Last Updated: Apr 24, 2018

  • Cash Transfers are Positively Transforming Poor Communities  

    A Bank-financed social safety net pilot brought about positive change in beneficiary households in communities with a reputation for serving as support base for child trafficking to Nigeria. Monthly allocations of CFAF 3,500 (about US$6) helped families send their children to school, eliminating the need for parents to send their children to work in Nigeria. These allocations also helped them with income generating activities. The program has provided a total of $4 million in regular cash transfers to over 13,000 poor households in 125 villages.

    With a total amount of $76 million, the first phase of this program covered all 77 communes in Benin. On closing in December 2017, it had implemented nearly 1,300 community and 240 commune-level sub-projects (classrooms, potable water points, health centers, market infrastructure), directly benefiting more than 300,000 beneficiaries, of whom 48.18 percent were women.


    The Benin Agricultural Productivity and Diversification Project (PADA) funded by the World Bank ($31 million) and the Global Food Crisis Response Program ($15 million) was launched in 2012 to help restore and improve productivity and value addition for selected value chains (rice, aquaculture, pineapples, and cashews). Additional financing of $45 million was allocated in 2017. As of March 2018, the total number of direct beneficiaries reached 180,200 against a target of 250,000 beneficiaries by the end of the project in February 2021.  About 37 percent are women, against an end target of 40 percent. Competitive funds and matching grants have supported 124 micro projects (of which 22 are led by women); these are showing interesting results across the targeted value chains. A total area of 11,728 hectares has been provided with small-scale irrigation and drainage, against an end target of 12,678. This is having a positive impact on yields. In addition, 119 warehouses are under construction, with 90 completed and delivered. The project has supported inter-professional bodies for cashew and pineapple value chains. Thanks to this, producers, processors and other stakeholders are in a better position to influence policy decisions at higher levels.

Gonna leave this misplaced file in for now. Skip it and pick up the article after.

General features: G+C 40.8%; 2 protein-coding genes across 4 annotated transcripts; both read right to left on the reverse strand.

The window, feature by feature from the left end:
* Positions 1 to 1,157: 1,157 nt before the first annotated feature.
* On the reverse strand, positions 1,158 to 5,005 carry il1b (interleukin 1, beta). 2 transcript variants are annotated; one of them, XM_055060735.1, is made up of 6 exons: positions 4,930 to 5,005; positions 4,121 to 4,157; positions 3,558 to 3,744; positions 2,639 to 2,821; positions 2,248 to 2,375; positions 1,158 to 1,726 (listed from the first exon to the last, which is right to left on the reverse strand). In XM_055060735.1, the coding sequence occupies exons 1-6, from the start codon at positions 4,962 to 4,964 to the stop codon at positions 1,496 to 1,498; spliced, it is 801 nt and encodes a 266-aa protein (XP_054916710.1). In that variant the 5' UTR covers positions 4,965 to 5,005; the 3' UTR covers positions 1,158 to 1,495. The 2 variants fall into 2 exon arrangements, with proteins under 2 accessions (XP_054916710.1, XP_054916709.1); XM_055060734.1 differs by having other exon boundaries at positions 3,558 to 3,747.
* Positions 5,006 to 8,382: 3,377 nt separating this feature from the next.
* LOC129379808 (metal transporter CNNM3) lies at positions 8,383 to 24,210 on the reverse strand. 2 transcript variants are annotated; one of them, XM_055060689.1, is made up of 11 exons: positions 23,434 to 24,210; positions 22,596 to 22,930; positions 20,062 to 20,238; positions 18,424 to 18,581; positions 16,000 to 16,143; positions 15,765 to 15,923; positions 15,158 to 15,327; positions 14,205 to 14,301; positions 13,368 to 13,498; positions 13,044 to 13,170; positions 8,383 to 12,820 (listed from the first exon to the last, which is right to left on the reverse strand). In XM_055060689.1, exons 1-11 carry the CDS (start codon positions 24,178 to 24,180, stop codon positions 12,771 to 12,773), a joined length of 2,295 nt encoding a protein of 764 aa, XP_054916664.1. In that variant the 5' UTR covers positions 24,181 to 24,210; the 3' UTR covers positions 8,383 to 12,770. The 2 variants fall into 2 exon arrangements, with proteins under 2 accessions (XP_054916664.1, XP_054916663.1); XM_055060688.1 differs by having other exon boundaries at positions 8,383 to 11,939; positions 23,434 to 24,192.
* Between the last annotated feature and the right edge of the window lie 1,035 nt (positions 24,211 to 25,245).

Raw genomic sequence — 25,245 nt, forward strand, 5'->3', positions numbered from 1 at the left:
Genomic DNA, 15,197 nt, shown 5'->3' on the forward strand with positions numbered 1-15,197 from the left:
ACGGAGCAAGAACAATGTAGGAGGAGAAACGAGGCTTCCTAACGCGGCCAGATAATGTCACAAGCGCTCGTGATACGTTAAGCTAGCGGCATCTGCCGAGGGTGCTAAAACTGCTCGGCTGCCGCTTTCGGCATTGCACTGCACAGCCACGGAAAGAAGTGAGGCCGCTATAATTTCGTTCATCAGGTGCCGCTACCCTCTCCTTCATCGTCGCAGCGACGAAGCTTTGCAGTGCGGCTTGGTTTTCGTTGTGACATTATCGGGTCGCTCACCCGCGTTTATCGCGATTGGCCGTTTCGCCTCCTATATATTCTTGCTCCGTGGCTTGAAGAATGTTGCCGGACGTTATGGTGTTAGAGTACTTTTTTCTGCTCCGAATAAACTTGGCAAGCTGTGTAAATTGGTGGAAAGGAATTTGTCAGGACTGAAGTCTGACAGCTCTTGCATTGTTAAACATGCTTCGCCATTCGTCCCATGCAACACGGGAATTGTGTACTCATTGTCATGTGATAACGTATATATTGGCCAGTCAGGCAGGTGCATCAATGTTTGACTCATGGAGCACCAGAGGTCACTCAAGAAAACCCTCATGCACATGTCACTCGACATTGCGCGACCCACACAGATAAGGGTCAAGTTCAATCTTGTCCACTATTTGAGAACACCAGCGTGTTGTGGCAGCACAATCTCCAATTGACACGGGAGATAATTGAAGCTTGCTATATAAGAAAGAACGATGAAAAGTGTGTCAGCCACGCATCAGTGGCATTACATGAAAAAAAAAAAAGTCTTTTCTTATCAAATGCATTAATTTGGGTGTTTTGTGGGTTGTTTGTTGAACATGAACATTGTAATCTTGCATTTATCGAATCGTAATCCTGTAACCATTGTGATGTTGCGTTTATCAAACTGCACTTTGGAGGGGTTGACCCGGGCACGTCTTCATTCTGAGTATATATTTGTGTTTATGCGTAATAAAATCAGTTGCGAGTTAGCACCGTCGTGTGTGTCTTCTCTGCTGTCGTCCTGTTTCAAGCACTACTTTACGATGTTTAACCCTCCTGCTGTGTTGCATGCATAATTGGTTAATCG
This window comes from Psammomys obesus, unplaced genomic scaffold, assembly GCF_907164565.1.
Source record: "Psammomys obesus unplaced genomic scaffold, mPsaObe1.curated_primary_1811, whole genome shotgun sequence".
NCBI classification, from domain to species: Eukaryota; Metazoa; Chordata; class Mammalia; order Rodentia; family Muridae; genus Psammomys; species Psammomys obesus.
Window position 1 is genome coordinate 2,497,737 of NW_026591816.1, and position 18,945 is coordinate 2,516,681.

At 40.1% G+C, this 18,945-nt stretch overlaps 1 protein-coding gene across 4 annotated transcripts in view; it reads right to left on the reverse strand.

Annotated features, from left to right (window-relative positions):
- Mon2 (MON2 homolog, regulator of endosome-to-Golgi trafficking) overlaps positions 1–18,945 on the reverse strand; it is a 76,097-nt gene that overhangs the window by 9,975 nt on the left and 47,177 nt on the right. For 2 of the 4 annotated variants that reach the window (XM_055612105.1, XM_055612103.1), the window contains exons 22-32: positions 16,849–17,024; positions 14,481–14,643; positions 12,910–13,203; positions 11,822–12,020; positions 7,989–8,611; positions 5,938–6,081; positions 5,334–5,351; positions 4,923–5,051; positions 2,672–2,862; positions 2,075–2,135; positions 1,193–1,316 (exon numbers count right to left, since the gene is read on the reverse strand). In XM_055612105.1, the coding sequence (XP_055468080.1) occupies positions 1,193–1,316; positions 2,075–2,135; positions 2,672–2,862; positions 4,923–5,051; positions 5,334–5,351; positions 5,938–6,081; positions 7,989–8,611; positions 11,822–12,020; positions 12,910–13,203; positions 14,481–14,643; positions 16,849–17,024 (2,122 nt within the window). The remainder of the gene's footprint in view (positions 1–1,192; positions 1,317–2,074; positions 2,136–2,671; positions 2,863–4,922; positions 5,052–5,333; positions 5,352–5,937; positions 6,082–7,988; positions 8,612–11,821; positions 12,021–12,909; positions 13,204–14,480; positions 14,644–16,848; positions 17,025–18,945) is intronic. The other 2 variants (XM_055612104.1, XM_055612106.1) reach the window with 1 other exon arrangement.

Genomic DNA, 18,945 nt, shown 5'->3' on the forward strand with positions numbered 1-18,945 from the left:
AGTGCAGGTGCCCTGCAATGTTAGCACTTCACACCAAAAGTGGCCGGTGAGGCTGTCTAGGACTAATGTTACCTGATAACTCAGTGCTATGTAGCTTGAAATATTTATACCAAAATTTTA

Last Updated: Apr 24, 2018

  • The European Union, African Development Bank, United Nations agencies, bilateral donors, World Bank Group, and IMF are among Benin’s key partners. Non-traditional creditors, such as China and the Islamic Bank, are also increasingly active. Since 2004, annual joint missions of the main donors have taken place, and together they monitor the implementation of structural and sector. At sector level, government–donor reviews are regularly carried out. 

    Last Updated: Apr 24, 2018



Benin: Commitments by Fiscal Year (in millions of dollars)*

*Amounts include IBRD and IDA commitments



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Additional Resources

Country Office Contacts

Main Office Contact
Banque Mondiale
B.P. 03-2112
Cotonou, Bénin
For general information and inquiries
Sylvie Nenonene
Senior Communications Officer
For project-related issues and complaints